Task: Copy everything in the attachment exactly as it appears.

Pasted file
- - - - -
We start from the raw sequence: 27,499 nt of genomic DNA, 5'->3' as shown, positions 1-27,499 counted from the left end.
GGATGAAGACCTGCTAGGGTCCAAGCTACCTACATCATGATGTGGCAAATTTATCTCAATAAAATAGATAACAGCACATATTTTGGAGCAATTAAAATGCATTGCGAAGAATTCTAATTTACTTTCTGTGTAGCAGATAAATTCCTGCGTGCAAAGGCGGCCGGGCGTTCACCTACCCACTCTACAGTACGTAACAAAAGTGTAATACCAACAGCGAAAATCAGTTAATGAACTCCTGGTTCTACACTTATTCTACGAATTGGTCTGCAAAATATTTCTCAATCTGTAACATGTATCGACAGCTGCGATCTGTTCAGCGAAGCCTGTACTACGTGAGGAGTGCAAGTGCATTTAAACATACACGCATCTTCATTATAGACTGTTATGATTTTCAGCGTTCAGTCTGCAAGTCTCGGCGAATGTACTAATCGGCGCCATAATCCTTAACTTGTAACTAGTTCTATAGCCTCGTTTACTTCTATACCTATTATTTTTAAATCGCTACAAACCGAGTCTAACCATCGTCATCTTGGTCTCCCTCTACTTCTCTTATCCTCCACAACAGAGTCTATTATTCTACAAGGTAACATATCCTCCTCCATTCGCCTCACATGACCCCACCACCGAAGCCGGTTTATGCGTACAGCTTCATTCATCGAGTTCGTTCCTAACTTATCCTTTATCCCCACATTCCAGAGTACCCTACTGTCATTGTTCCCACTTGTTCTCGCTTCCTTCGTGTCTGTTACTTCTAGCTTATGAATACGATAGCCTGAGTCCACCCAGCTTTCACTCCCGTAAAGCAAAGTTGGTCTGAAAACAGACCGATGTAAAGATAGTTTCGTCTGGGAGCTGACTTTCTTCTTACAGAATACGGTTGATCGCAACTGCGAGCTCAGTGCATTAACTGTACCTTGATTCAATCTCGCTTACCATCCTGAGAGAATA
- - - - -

We start from the raw sequence: 27,499 nt of genomic DNA, 5'->3' as shown, positions 1-27,499 counted from the left end.
GGATGAAGACCTGCTAGGGTCCAAGCTACCTACATCATGATGTGGCAAATTTATCTCAATAAAATAGATAACAGCACATATTTTGGAGCAATTAAAATGCATTGCGAAGAATTCTAATTTACTTTCTGTGTAGCAGATAAATTCCTGCGTGCAAAGGCGGCCGGGCGTTCACCTACCCACTCTACAGTACGTAACAAAAGTGTAATACCAACAGCGAAAATCAGTTAATGAACTCCTGGTTCTACACTTATTCTACGAATTGGTCTGCAAAATATTTCTCAATCTGTAACATGTATCGACAGCTGCGATCTGTTCAGCGAAGCCTGTACTACGTGAGGAGTGCAAGTGCATTTAAACATACACGCATCTTCATTATAGACTGTTATGATTTTCAGCGTTCAGTCTGCAAGTCTCGGCGAATGTACTAATCGGCGCCATAATCCTTAACTTGTAACTAGTTCTATAGCCTCGTTTACTTCTATACCTATTATTTTTAAATCGCTACAAACCGAGTCTAACCATCGTCATCTTGGTCTCCCTCTACTTCTCTTATCCTCCACAACAGAGTCTATTATTCTACAAGGTAACATATCCTCCTCCATTCGCCTCACATGACCCCACCACCGAAGCCGGTTTATGCGTACAGCTTCATTCATCGAGTTCGTTCCTAACTTATCCTTTATCCCCACATTCCAGAGTACCCTACTGTCATTGTTCCCACTTGTTCTCGCTTCCTTCGTGTCTGTTACTTCTAGCTTATGAATACGATAGCCTGAGTCCACCCAGCTTTCACTCCCGTAAAGCAAAGTTGGTCTGAAAACAGACCGATGTAAAGATAGTTTCGTCTGGGAGCTGACTTTCTTCTTACAGAATACGGTTGATCGCAACTGCGAGCTCAGTGCATTAACTGTACCTTGATTCAATCTCGCTTACCATCCTGAGAGAATA